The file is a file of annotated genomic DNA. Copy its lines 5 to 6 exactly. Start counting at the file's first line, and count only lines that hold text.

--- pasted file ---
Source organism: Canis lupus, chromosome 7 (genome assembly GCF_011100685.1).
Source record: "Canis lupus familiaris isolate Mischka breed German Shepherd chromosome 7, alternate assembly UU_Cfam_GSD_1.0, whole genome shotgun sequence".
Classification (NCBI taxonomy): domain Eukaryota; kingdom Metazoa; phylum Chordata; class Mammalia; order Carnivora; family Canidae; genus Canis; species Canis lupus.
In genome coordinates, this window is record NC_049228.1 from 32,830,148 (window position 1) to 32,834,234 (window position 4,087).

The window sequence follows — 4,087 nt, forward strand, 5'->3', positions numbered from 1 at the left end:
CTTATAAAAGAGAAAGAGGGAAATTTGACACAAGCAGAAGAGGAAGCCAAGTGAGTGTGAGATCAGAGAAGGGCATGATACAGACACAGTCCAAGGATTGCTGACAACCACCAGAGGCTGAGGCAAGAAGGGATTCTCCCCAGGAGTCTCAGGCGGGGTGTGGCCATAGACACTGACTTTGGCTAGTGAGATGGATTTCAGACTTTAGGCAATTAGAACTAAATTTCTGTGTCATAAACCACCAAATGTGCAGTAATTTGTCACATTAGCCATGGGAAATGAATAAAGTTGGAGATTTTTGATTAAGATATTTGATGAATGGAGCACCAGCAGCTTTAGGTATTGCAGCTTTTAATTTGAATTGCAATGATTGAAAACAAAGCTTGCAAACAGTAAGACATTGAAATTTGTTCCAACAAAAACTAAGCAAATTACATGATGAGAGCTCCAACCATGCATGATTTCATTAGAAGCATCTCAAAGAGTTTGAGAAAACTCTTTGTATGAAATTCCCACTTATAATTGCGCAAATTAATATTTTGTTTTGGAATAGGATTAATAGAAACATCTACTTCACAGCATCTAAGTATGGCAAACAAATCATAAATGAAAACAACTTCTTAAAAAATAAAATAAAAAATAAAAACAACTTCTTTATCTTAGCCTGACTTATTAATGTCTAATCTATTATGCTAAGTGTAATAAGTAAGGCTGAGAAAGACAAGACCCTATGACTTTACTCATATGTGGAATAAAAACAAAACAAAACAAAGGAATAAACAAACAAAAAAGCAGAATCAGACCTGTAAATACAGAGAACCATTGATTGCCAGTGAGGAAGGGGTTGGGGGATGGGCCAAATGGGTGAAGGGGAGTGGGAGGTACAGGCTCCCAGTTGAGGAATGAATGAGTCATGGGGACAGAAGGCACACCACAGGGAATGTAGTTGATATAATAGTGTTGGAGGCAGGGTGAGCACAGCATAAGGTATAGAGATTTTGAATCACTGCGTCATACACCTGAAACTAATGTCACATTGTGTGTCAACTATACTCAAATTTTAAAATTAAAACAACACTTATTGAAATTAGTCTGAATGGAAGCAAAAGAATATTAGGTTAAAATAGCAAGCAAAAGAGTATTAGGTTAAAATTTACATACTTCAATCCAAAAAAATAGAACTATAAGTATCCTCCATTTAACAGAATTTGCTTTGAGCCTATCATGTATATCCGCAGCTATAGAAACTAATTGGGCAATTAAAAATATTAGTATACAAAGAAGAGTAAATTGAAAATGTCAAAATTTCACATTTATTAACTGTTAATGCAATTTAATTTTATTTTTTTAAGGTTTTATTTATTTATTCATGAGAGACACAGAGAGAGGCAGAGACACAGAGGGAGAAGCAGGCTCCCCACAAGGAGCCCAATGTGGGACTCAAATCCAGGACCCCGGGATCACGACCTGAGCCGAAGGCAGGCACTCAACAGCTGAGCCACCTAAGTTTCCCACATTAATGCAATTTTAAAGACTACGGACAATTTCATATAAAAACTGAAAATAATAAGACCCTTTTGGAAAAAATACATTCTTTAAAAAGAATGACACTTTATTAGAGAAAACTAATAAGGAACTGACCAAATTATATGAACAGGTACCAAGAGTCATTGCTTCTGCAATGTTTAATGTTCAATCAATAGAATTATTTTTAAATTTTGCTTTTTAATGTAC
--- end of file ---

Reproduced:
The window sequence follows — 4,087 nt, forward strand, 5'->3', positions numbered from 1 at the left end:
CTTATAAAAGAGAAAGAGGGAAATTTGACACAAGCAGAAGAGGAAGCCAAGTGAGTGTGAGATCAGAGAAGGGCATGATACAGACACAGTCCAAGGATTGCTGACAACCACCAGAGGCTGAGGCAAGAAGGGATTCTCCCCAGGAGTCTCAGGCGGGGTGTGGCCATAGACACTGACTTTGGCTAGTGAGATGGATTTCAGACTTTAGGCAATTAGAACTAAATTTCTGTGTCATAAACCACCAAATGTGCAGTAATTTGTCACATTAGCCATGGGAAATGAATAAAGTTGGAGATTTTTGATTAAGATATTTGATGAATGGAGCACCAGCAGCTTTAGGTATTGCAGCTTTTAATTTGAATTGCAATGATTGAAAACAAAGCTTGCAAACAGTAAGACATTGAAATTTGTTCCAACAAAAACTAAGCAAATTACATGATGAGAGCTCCAACCATGCATGATTTCATTAGAAGCATCTCAAAGAGTTTGAGAAAACTCTTTGTATGAAATTCCCACTTATAATTGCGCAAATTAATATTTTGTTTTGGAATAGGATTAATAGAAACATCTACTTCACAGCATCTAAGTATGGCAAACAAATCATAAATGAAAACAACTTCTTAAAAAATAAAATAAAAAATAAAAACAACTTCTTTATCTTAGCCTGACTTATTAATGTCTAATCTATTATGCTAAGTGTAATAAGTAAGGCTGAGAAAGACAAGACCCTATGACTTTACTCATATGTGGAATAAAAACAAAACAAAACAAAGGAATAAACAAACAAAAAAGCAGAATCAGACCTGTAAATACAGAGAACCATTGATTGCCAGTGAGGAAGGGGTTGGGGGATGGGCCAAATGGGTGAAGGGGAGTGGGAGGTACAGGCTCCCAGTTGAGGAATGAATGAGTCATGGGGACAGAAGGCACACCACAGGGAATGTAGTTGATATAATAGTGTTGGAGGCAGGGTGAGCACAGCATAAGGTATAGAGATTTTGAATCACTGCGTCATACACCTGAAACTAATGTCACATTGTGTGTCAACTATACTCAAATTTTAAAATTAAAACAACACTTATTGAAATTAGTCTGAATGGAAGCAAAAGAATATTAGGTTAAAATAGCAAGCAAAAGAGTATTAGGTTAAAATTTACATACTTCAATCCAAAAAAATAGAACTATAAGTATCCTCCATTTAACAGAATTTGCTTTGAGCCTATCATGTATATCCGCAGCTATAGAAACTAATTGGGCAATTAAAAATATTAGTATACAAAGAAGAGTAAATTGAAAATGTCAAAATTTCACATTTATTAACTGTTAATGCAATTTAATTTTATTTTTTTAAGGTTTTATTTATTTATTCATGAGAGACACAGAGAGAGGCAGAGACACAGAGGGAGAAGCAGGCTCCCCACAAGGAGCCCAATGTGGGACTCAAATCCAGGACCCCGGGATCACGACCTGAGCCGAAGGCAGGCACTCAACAGCTGAGCCACCTAAGTTTCCCACATTAATGCAATTTTAAAGACTACGGACAATTTCATATAAAAACTGAAAATAATAAGACCCTTTTGGAAAAAATACATTCTTTAAAAAGAATGACACTTTATTAGAGAAAACTAATAAGGAACTGACCAAATTATATGAACAGGTACCAAGAGTCATTGCTTCTGCAATGTTTAATGTTCAATCAATAGAATTATTTTTAAATTTTGCTTTTTAATGTAC